Broad added: "I'd take that wicket everywhere with me. It offered a bit of seam, a bit of bounce, and it was swinging a little bit."
Broad, 29, said Joe Root "probably deserved" the match award for his counter-attacking 110, which rescued England from 91-4 on the second day in alliance with Ben Stokes, who made 58.
The story of the series
First Test, Durban: England won by 241 runs
Second Test, Cape Town: Match drawn
Third Test, Johannesburg: England won by seven wickets
Fourth Test, Centurion: 22-26 January
Full tour schedule
Broad said: "It's sort of what you've come to expect from Joe. That will go down as one of his best hundreds."
Although Steven Finn took a wicket with his second ball on Saturday, he spent part of the South Africa innings off the field with a side strain.
Cook said the pace bowler is "unlikely" to play in the final Test in Centurion starting on 22 January.

newsela : Iran nuclear deal: 'New chapter' for Tehran as sanctions end

newsela :
Iran "has opened a new chapter" in its ties with the world, President Hassan Rouhani said, hours after economic sanctions on Tehran were lifted.
On Saturday the international nuclear watchdog, the IAEA, confirmed Iran had complied with a deal designed to prevent it developing nuclear weapons.
Mr Rouhani, quoted by Press TV, said the deal did not harm any nation.
Most Western governments hailed the move but Israel's PM insists Tehran still wants to build a nuclear bomb.
What it means for world markets
Six key points in the crisis
Will Tehran now get a McDonald's?
"Without an appropriate reaction to every violation, Iran will realise it can continue to develop nuclear weapons, destabilise the region and spread terror," Benjamin Netanyahu said.
Before the deal, the BBC's Bethany Bell reports from Vienna, Iran could have enriched enough uranium, had it so wanted, to make a nuclear bomb within a matter of weeks.
Now it would take more than a year and it is something international inspectors would see, she says.

'Iran reached out'

Mr Rouhani said everyone was happy with the deal, apart from those he described as warmongers in the region - Israel and hardliners in the US Congress.
"We Iranians have reached out to the world in a sign of friendliness, and leaving behind the enmities, suspicions and plots, have opened a new chapter in the relations of Iran with the world," he said in a statement to the nation on Sunday morning.
The lifting of sanctions was "a turning point" for Iran's economy, he added, saying the country needed to be less reliant on oil revenues.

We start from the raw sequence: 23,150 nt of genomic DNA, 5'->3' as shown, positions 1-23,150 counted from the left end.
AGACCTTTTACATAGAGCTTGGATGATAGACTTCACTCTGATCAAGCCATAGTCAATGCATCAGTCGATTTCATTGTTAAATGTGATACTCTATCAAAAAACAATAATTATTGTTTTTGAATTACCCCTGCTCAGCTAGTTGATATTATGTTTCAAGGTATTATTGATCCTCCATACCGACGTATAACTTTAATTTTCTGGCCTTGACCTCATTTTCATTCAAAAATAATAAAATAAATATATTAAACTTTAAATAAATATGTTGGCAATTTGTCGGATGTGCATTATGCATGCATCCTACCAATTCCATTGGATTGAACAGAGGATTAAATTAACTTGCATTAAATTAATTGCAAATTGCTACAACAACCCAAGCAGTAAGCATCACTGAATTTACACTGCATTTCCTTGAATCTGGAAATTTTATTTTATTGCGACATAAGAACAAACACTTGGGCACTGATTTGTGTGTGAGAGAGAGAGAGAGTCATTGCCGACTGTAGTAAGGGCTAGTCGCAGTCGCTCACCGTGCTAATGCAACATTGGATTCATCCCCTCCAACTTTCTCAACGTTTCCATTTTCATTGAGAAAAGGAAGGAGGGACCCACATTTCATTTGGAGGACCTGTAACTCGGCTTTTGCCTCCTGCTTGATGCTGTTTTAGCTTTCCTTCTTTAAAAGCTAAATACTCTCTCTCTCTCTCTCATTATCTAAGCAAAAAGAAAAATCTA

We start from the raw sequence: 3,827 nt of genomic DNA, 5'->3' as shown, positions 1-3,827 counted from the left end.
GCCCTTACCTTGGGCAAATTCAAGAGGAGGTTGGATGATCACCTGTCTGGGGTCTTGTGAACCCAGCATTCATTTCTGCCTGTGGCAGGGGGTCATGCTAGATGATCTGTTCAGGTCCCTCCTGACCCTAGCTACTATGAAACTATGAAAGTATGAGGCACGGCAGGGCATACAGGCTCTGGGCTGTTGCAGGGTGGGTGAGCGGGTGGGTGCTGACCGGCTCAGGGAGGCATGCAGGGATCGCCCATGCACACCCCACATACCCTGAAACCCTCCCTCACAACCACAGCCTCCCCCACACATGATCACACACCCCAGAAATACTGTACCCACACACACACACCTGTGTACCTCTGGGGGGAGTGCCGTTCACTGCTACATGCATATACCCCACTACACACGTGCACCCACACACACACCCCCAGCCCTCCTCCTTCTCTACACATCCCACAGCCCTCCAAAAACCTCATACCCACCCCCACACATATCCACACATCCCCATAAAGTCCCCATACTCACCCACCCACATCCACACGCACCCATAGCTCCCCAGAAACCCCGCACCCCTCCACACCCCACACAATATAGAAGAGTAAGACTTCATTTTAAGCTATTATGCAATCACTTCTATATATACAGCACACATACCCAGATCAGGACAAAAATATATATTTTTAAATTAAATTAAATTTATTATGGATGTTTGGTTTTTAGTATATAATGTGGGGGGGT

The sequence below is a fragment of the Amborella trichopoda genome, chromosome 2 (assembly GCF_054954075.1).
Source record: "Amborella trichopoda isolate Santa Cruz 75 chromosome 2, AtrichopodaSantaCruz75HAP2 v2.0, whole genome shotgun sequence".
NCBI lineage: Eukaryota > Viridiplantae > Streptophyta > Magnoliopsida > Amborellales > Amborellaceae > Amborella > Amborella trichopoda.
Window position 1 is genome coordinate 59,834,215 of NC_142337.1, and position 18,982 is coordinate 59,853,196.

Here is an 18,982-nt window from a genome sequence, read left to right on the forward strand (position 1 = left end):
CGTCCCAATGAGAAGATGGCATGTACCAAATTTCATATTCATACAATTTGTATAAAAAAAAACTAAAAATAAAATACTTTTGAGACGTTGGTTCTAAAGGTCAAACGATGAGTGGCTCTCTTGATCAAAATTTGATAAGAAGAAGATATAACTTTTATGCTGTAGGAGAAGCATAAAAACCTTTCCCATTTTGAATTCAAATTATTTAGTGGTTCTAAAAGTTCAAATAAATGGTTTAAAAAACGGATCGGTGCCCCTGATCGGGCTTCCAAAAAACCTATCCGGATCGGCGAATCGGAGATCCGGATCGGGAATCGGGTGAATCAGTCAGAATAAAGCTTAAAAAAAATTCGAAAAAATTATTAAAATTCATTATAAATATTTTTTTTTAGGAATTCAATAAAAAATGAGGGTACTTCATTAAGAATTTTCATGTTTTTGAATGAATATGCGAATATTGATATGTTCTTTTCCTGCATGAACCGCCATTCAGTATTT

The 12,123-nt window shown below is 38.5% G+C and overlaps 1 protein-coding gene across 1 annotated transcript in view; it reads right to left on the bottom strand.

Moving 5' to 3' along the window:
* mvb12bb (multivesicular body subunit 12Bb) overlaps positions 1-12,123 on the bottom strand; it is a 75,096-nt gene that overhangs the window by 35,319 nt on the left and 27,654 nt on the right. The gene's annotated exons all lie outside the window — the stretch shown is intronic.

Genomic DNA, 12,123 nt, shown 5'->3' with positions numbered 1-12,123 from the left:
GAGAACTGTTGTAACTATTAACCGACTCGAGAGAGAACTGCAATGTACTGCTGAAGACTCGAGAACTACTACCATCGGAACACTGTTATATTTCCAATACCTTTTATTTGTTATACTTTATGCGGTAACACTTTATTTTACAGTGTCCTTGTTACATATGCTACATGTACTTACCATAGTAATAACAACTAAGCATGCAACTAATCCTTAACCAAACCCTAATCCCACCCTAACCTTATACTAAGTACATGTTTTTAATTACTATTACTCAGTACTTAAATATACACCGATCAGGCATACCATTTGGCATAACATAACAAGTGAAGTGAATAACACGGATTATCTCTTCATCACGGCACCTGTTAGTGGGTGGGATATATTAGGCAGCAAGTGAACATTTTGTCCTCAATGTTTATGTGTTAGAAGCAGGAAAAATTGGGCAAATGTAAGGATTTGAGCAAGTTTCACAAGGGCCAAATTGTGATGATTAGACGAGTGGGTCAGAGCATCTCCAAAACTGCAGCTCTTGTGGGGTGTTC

EU foreign policy chief Federica Mogherini said Iran's compliance and the lifting of sanctions would contribute to improved regional and international peace and security.

Yukiya Amano, the head of the IAEA, will visit Tehran on Sunday for talks on how to continue monitoring Iran's nuclear programme.
"A lot of work has gone into getting us here, and implementation of this agreement will require a similar effort," he said.
As part of the deal, Iran had to drastically reduce its number of centrifuges and dismantle a heavy-water reactor near the town of Arak, both of which could be used in creating nuclear weapons. The reactor was then filled with concrete.

Planes and oil trade coming?

Estimates say close to $100bn (£70bn) of Iranian assets will be unlocked under the deal.
Hours before the sanctions were lifted, Iran's transport minister was quoted by the official Irna news agency on Saturday as saying a deal had been struck with the Airbus consortium in Europe to buy 114 new passenger planes.
And in November, Iran said it expected to immediately double its daily export of 1.1m barrels of crude oil as soon as the sanctions were lifted.
Iran has always maintained its nuclear programme is peaceful, but opponents of the deal - such as some US Republicans - say it does not do enough to ensure the country cannot develop a nuclear bomb.

On Saturday, the IAEA, said its inspectors had verified that Tehran had taken the required steps.
As a result, US Secretary of State John Kerry ordered that US nuclear-related economic sanctions against Iran be lifted.
Speaking in Vienna, where he had been holding talks with his Iranian counterpart, Mr Kerry said Iran had "undertaken significant steps" which many people "doubted would ever come to pass".